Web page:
| Spiced-up Sherman
I wanted to finish off the Tenmile/Mosquitos with a bang, but the standard route up Sherman doesn't really fit that description. So I decided to try another route with a few 13ers and some climbing.
I've been meaning to try this route since seeing it in Roach's Thirteeners, but was a little deterred by other sources saying it was very underrated at class 3. I decided to just go for it, figuring I could always drop way down on the south side if the ridge got too nasty.
I parked 2.3 miles up Lake County 2B, at the foot of Dyer Amphitheater and headed north. The first section was cross-country on tundra with increasing amounts of talus. There is a stout-looking headwall at the foot of the plateau, but there are several easy ways over/through it. The subsequent plateau alternates between swampy/willowy and rocky. There are several lines up to the saddle over fairly stable, blocky talus.
View from 2B.
Closer view of the headwall.
View back down the gulch from the plateau.
Heading toward the West Dyer/Dyer saddle (left) with the west ridge of Dyer looming.
View from saddle, looking at West Sheridan Mtn.
At the saddle, I took a left and made the quick trek up to West Dyer Mountain. Good views of the Massive massif and Leadville.
Back down at the saddle, the west ridge of Dyer looked pretty imposing. The jagged towers hovered in such a way that the ridge looked a lot more steep and hairy than it really was (I was trying to get a good picture of it, but the sun was rising right behind it). The first hundred feet or so is just class 2, but it quickly turns more serious.
The first tower, pretty easy.
The scenery soon thereafter.
The tower in the background (above) scared me on first sight. I reached the bottom and started up on climber's left and it just kept getting steeper and more exposed. Finally, self-preservation kicked in and I descended it and headed around to the south side of the ridge. Things were more mellow over there. The exposure wasn't quite as huge, and I was able to get away with only short sections of class 4.
This is a good example of most of the class 3 climbing.
View back down the ridge
Eventually, some deep gullies started cutting into the ridge. Since I was slightly on the side of the ridge, this made for a lot of backtracking and elevation loss. But staying on the ridge crest probably would've required a ton of class 4 to get through the notches.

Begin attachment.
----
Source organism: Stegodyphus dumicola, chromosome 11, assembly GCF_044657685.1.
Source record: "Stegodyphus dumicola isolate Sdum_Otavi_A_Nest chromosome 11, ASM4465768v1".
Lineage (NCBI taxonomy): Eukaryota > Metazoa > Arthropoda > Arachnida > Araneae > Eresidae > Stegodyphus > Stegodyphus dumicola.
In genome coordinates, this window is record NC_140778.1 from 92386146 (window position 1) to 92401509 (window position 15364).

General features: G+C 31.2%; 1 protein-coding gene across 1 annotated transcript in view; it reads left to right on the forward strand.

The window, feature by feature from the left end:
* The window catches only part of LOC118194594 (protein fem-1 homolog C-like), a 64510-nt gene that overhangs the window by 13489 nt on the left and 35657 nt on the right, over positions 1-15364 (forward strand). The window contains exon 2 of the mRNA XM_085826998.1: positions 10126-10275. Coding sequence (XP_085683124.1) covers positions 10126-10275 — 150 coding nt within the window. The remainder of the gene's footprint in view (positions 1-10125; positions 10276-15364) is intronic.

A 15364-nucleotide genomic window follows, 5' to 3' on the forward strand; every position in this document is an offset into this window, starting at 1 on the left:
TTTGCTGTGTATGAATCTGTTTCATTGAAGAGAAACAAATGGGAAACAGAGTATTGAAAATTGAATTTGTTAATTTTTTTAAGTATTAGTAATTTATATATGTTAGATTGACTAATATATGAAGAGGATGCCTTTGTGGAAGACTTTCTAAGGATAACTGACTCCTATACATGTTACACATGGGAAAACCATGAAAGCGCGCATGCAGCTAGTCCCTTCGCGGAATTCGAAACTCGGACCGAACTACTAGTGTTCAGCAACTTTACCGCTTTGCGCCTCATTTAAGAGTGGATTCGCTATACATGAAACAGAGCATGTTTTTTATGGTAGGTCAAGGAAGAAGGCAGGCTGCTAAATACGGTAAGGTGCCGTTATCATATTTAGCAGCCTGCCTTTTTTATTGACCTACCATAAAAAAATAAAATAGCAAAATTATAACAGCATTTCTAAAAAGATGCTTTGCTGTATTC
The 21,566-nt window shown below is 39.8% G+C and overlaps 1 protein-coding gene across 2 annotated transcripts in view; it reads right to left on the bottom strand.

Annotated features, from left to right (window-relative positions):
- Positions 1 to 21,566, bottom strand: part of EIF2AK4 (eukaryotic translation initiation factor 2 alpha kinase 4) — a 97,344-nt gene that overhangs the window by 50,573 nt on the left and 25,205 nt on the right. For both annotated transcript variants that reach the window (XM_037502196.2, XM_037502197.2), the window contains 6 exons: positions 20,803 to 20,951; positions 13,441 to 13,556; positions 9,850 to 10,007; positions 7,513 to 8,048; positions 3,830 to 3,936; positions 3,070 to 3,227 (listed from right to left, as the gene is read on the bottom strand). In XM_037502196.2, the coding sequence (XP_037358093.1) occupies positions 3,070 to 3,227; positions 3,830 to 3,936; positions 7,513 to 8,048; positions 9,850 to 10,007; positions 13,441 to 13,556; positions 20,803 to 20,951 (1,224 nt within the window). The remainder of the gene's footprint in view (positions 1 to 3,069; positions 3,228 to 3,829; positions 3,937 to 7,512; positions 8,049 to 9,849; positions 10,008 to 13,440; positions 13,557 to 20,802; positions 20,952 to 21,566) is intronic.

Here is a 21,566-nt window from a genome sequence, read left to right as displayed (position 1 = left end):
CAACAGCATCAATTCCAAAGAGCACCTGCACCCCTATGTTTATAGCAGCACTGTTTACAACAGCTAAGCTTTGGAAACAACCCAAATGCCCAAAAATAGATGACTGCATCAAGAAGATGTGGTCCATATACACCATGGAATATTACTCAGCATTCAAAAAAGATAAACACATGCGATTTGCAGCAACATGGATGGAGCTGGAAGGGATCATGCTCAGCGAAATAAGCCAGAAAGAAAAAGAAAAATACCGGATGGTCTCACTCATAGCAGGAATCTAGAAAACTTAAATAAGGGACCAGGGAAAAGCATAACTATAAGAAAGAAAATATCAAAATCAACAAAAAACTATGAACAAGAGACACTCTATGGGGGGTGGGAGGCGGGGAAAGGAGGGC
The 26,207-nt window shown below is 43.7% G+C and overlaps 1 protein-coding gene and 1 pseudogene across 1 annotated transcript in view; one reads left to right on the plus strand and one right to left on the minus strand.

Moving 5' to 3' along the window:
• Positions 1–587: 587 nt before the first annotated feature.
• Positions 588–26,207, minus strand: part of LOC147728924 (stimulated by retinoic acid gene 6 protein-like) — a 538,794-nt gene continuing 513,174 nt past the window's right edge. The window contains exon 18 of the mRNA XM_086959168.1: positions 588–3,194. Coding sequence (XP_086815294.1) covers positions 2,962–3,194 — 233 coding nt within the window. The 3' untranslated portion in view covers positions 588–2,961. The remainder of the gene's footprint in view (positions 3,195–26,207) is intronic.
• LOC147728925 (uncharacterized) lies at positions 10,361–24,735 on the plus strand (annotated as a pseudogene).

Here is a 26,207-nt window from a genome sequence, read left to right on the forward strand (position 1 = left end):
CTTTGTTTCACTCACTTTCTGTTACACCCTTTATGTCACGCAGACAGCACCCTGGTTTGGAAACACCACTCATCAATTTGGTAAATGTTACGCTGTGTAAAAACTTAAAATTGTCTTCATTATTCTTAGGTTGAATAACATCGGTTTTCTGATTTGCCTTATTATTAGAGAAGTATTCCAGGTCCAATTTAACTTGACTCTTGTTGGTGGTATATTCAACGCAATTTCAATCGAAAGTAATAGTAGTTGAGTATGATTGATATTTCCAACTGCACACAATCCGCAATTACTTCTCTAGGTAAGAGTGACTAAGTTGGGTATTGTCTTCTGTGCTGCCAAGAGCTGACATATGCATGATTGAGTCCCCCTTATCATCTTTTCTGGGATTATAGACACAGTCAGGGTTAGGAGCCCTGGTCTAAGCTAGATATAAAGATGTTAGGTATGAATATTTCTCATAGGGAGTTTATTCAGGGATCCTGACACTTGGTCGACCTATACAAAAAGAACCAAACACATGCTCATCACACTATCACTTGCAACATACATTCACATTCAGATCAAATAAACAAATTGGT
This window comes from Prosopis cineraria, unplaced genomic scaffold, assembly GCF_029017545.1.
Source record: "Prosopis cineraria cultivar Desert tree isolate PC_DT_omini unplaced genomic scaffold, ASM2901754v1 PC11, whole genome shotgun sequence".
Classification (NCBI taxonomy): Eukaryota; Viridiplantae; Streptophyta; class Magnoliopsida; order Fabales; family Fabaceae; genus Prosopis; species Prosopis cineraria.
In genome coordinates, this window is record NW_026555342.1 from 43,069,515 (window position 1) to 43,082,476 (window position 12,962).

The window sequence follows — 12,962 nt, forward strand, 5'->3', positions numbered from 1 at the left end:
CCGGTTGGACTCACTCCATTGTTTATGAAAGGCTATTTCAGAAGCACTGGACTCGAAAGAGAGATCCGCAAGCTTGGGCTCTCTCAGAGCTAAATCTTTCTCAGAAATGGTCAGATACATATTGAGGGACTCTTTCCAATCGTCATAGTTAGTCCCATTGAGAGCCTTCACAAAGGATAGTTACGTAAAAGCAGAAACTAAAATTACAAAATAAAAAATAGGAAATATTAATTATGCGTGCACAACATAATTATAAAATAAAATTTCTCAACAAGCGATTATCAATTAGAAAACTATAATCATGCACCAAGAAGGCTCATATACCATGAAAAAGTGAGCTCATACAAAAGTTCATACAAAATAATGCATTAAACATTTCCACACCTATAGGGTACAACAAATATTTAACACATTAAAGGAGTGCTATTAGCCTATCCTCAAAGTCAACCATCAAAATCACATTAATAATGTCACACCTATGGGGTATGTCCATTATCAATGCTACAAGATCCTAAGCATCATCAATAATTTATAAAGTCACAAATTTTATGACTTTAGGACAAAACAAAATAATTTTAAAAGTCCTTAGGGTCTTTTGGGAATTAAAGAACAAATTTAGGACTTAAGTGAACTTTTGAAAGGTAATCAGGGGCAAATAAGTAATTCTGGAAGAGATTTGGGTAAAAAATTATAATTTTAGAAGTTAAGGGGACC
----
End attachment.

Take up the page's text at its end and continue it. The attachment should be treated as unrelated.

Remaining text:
A representative view of the gullies. This stuff was loose and annoying.
The climbing finally eased at about 13600'. From there it was just a scramble over a few false summits to the actual summit of Dyer Mountain.
Looking back at the last tower.
Looking ahead to the summit of Dyer.
From the summit, Gemini and Sherman finally come into view across the Iowa Amphitheater.
Now that the adrenaline wasn't pumping quite so much, I looked forward to the ridge walk over Gemini to Sherman. Gemini is really just a pimple on the ridge, but it gives a nice alternate view of Sherman. From there to Sherman, it's a pleasant 200' of elevation gain over the gradually rounded ridge.
Dyer from Sherman.
The view down Sherman's west face.
Instead of going back over Dyer for a second date with that ridge, I just circled the ridge back northwest and descended into Iowa Amphitheater. A word of warning: descending from the Dyer/Sherman saddle too soon will land you in some death-defying, steep scree slopes. There is a VERY faint trail that leads off the saddle (west of its low point) that meanders a few hundred feet down the western side of the amphitheater on a less-steep angle.
The saddle with the turnoff marked. Recommended if you want to avoid...
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